THE METASTATIC BREAST CANCER NETWORK SUPPORTS METASTATIC BREAST CANCER RESEARCHERS THROUGH CONTRIBUTIONS MADE TO MBCN IN MEMORY OF PATIENTS WHOSE LIVES WERE CUT SHORT BY THE DISEASE
Patient-Led Advocate Group Selects University of Pittsburgh Cancer Institute Dr. Steffi Oesterreich as a 2017 recipient of a $100,000 Metastatic Breast Cancer Research Leadership Award
Breast cancer comes in several types that grow and respond to medicines differently. All breast cancers start in the tissues of the breast. Ductal breast cancers begin by growing in a mass inside the ducts of the breast—the passageways that carry milk from to the nipple. Ductal cancers can later spread through the wall of the ducts into the fat and fibrous tissue of the breast. When a ductal cancer travels through the wall, it causes a fibrous tissue reaction around itself, forming a scar that leads to a well-defined mass. In contrast, lobular breast cancers begin in the lobules of the breast where breast milk is produced. Lobular breast cancers do not form a mass, but instead present as single files of uniform small, round, non-cohesive cells, making them harder to find on normal scans.
Invasive lobular breast cancer (ILBC) accounts for 10 to 15% of all breast cancers and for decades, little distinction has been made between ductal and lobular breast cancers in the clinic. In 2015, a group of pathologists published a landmark paper establishing ILBC as a distinct subtype of invasive breast cancer with multiple genomic alterations and unique etiological, biological and clinical differences from invasive ductal carcinoma.
Dr. Steffi Oesterreich, a scientist at the University of Pittsburgh Cancer Institute, states that in the metastatic setting, ILBC can result in unique sites of metastases, such as the ovary, peritoneum and the gastrointestinal (GI) and urogenital tract. Currently, available data is sparse and fragmented, and numbers of cases are likely an underestimate since many registries do not include details on these more rare sites. Importantly, there is a striking lack of molecular studies of such metastases.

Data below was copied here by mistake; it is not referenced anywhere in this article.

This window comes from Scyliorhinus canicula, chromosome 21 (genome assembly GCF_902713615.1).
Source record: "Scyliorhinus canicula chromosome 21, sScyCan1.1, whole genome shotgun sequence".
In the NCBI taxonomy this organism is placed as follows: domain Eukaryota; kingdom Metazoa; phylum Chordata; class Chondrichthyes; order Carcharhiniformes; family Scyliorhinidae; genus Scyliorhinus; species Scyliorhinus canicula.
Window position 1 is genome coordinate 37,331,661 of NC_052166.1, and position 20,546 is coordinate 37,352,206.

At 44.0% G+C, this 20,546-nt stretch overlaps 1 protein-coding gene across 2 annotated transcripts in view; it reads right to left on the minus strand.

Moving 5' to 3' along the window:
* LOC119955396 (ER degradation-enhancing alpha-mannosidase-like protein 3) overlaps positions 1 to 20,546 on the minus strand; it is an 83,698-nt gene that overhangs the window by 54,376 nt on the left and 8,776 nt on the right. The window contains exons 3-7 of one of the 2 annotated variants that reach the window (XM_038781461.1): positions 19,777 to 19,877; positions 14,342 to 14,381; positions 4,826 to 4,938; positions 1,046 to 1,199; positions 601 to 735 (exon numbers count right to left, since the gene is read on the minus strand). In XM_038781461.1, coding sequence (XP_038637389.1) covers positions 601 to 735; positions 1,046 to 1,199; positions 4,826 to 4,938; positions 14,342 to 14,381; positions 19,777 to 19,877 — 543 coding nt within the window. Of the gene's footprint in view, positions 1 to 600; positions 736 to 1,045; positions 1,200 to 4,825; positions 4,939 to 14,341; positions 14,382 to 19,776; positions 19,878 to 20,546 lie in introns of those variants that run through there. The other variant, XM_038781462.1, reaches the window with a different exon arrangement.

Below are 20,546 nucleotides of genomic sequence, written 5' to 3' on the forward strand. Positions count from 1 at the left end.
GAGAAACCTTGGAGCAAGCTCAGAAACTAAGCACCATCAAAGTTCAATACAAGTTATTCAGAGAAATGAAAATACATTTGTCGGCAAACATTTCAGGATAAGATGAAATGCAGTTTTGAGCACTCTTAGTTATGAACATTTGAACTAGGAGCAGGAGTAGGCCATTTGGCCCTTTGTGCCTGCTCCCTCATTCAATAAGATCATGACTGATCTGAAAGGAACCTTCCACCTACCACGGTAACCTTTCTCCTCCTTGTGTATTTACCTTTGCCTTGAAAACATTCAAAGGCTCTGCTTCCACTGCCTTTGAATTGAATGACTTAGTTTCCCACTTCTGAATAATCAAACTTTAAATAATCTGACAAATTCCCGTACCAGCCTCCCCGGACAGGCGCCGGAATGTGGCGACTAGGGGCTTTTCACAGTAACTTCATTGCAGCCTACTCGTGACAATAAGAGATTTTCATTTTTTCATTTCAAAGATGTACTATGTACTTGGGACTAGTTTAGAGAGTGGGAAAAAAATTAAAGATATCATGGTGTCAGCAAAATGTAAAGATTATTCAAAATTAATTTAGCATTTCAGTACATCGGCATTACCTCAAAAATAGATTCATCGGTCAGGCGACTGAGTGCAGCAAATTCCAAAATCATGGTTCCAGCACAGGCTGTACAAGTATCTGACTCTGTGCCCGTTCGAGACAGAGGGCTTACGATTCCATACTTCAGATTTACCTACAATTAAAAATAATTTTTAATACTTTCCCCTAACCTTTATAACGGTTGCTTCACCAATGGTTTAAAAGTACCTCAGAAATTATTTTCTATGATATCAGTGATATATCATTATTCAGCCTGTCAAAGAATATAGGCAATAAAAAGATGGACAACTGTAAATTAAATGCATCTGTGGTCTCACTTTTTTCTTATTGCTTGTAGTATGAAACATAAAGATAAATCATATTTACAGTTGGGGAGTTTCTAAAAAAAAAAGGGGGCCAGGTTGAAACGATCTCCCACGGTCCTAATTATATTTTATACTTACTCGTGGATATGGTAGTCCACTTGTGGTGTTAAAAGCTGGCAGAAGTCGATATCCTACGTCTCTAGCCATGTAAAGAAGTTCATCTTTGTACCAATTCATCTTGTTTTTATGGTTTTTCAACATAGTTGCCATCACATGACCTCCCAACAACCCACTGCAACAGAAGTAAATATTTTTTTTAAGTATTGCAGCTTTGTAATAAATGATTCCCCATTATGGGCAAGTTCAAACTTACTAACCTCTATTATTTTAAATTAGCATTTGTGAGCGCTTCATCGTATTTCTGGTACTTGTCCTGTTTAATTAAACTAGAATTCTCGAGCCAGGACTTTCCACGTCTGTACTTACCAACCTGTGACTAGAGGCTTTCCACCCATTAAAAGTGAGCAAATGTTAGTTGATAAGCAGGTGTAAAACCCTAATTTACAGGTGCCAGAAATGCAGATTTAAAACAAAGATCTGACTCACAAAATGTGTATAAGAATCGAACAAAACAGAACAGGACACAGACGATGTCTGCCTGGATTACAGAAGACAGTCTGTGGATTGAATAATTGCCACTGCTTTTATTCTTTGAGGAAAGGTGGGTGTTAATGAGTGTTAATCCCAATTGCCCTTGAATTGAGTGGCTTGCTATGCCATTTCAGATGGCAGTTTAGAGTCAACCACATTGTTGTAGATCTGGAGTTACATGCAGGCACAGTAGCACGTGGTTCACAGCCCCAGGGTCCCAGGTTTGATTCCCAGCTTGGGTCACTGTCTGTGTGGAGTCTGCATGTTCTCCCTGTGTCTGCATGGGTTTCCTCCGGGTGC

To address some of these real challenges, Dr. Steffi Oesterreich proposes to collect metastatic tissue from the ovary, peritoneum, and the GI tract from patients with metastatic ILBC. If available, she will also collect samples of primary tumor tissues from these patients. Working with collaborating physicians, detailed clinical information from patients will be gathered. All of the samples will be sequenced, with the goal to identify drivers of metastases. Overexpression of candidate genes and enriched pathways will be confirmed. In subsequent studies, Dr. Oesterreich will use model systems in her lab to target the candidate genes and pathways, using si/shRNA, and where available, small molecule inhibitors will be used to determine whether blocking the identified pathways can inhibit metastatic behavior of the invasive lobular breast cancer cells.
The Metastatic Breast Cancer Network has chosen to support the goals of Dr. Oesterreich to molecularly define and understand ILBC as a distinct subtype of metastatic breast cancer. This is an understudied area in metastatic breast cancer and research needs to be accelerated. As research identifies unique characteristics of metastatic lobular breast cancer, MBCN believes the results will have implications for patient follow-up and treatment in the clinic. Therefore MBCN awards Dr. Oesterreich a $100,000 Research Leadership Award to support her research efforts through 2018.
MBCN looks forward to periodic research updates from Dr. Oesterreich and these will be shared with our metastatic breast cancer community.
We want to acknowledge and thank individuals and private corporations that have made contributions to MBCN in memory of loved ones and friends whose lives were cut short by metastatic breast cancer. Because of the generosity of family, friends, and work colleagues, this Leadership Award was possible.
Do You Want to Assist in This Research?
If you are a metastatic breast cancer patient and are not certain if you have ductal or lobular metastatic breast cancer or both, ask your doctor. The answer is most likely found in your pathology reports. If you know you have lobular breast cancer and you want to contribute an archived sample of your tissue to this important research, please send an email to Dr. Oesterreich at firstname.lastname@example.org. You are also welcome to send questions about the donation of tissue to Shirley Mertz, President of MBCN, at email@example.com.